M&S Vs. Interflora: Google AdWords legal battle rages on


In a case that could change the way brands bid on search keyword advertising, a two-year legal battle between Interflora and M&S has reached another stepping stone, with both sides claiming victory- but Google may be the real winner…



In 2009, Interflora sued Marks & Spencer after the retailer bought its trade mark as a Google AdWord so that when an internet-user entered ‘Interflora’ into the search engine, an advert for Marks & Spencer Flowers would appear.

Yesterday, the European Court of Justice (ECJ) came down on the side of Interflora, although the judgment of the Court of Justice needs to be applied by the High Court in the UK to determine the question of Marks & Spencer's liability. This is due in the course of 2012.

The ECJ said that trade mark owners can stop companies using their brands as triggers for adverts for competing products if that use "substantially interferes with the proprietor’s use of its trade mark to acquire or preserve a reputation capable of attracting consumers and retaining their loyalty".

The Court has not defined exactly what would constitute an interference with that use, which it called the 'investment function' of a trade mark, but has said that it is for the High Court to rule on the specifics of the case.

Interflora said this judgment goes much further than previous rulings by saying that the use by a competitor of a keyword identical to the trade mark in relation to identical goods or services has an adverse effect on the investment in the trade mark where that use substantially interferes with the brand's reputation and its ability to attract and retain consumers.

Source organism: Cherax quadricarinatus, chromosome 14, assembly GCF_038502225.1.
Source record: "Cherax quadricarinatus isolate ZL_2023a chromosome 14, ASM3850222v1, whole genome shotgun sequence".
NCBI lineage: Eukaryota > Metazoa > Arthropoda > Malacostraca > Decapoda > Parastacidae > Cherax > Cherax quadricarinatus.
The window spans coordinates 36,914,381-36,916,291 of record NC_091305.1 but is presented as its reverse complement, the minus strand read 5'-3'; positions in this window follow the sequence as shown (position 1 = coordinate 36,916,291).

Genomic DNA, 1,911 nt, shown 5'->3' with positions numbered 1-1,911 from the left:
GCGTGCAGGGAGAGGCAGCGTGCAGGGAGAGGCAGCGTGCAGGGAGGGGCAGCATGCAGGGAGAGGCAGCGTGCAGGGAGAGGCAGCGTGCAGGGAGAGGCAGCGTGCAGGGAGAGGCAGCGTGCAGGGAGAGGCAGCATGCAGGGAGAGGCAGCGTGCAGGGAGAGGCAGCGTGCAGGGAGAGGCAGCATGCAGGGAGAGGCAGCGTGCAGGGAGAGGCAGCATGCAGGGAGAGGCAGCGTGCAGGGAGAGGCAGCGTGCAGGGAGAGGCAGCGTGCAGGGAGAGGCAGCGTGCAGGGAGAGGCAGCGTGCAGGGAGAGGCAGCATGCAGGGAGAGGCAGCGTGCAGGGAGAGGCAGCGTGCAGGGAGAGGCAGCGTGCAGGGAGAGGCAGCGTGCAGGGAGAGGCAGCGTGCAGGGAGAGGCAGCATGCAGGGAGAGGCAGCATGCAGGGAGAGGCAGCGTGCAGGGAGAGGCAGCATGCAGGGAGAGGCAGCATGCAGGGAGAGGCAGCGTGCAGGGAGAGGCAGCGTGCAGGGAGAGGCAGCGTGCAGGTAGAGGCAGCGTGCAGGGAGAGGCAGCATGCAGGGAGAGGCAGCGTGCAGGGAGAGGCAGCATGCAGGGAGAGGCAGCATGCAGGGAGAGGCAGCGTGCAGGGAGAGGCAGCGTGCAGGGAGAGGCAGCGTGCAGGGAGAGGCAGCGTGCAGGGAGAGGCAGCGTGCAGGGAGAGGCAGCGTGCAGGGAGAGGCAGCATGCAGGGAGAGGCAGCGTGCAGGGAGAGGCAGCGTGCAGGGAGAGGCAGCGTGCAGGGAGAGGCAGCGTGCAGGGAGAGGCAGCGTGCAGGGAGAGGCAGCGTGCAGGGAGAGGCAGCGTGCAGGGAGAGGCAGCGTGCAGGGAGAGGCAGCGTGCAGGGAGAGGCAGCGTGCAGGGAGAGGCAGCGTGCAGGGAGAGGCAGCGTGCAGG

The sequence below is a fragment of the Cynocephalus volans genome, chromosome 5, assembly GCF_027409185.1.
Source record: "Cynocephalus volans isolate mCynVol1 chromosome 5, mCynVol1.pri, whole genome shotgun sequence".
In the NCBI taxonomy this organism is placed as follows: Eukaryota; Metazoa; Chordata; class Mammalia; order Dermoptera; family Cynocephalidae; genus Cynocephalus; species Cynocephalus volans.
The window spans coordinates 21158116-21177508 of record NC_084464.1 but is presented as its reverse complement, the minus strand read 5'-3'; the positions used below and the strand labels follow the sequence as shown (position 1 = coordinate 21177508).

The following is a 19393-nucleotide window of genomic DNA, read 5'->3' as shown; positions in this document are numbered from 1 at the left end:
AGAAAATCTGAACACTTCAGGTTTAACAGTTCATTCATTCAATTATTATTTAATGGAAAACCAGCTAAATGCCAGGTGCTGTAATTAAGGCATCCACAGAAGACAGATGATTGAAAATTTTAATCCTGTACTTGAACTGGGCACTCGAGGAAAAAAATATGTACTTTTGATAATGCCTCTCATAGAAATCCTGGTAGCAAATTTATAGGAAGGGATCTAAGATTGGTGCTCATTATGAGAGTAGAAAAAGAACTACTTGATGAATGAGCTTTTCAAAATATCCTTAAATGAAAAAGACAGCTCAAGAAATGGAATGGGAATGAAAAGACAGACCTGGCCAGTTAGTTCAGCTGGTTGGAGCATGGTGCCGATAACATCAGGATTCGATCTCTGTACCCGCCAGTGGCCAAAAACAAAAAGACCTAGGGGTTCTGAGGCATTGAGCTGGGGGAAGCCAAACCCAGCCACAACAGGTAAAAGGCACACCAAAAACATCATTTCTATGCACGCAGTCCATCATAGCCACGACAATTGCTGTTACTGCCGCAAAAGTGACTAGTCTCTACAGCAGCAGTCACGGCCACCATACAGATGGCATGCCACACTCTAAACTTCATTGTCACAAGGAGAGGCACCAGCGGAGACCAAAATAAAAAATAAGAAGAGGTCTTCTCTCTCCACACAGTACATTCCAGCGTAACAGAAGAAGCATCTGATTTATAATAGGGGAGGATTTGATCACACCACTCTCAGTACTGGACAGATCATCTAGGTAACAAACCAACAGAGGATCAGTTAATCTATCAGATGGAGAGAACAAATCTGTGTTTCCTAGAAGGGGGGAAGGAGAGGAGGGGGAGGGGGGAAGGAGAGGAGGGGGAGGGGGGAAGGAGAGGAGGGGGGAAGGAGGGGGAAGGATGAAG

Michael Barringer, Interflora's marketing director, said: "This judgment backs all the hard work and effort we have put in to defending the Interflora brand. People searching the internet for "Interflora" want "Interflora, the flower experts" and no one else.

“Our brand stands for quality and service and together with our network of independent florists, we have spent the last 80 years building this reputation.”

Trade marks – immitation or competition?

However, the ECJ said that trade mark owners were unlikely to be able to show that keyword use is a 'dilution' of a trade mark unless the keyword user is offering imitating, rather than competing, products.

Trade marks operate by their distinctiveness and trade mark law allows owners to take action against companies that use their brands in a way that makes them less distinctive.

The ECJ said, though, that keyword use was not likely to turn a trade mark into a 'generic term' in cases where two companies competed over the sale of the same kinds of goods.

The ruling could be seen as a boost for Google's AdWords business model, by allowing a level of piggy-backing a brands reputation as part of normal competition on the Internet.

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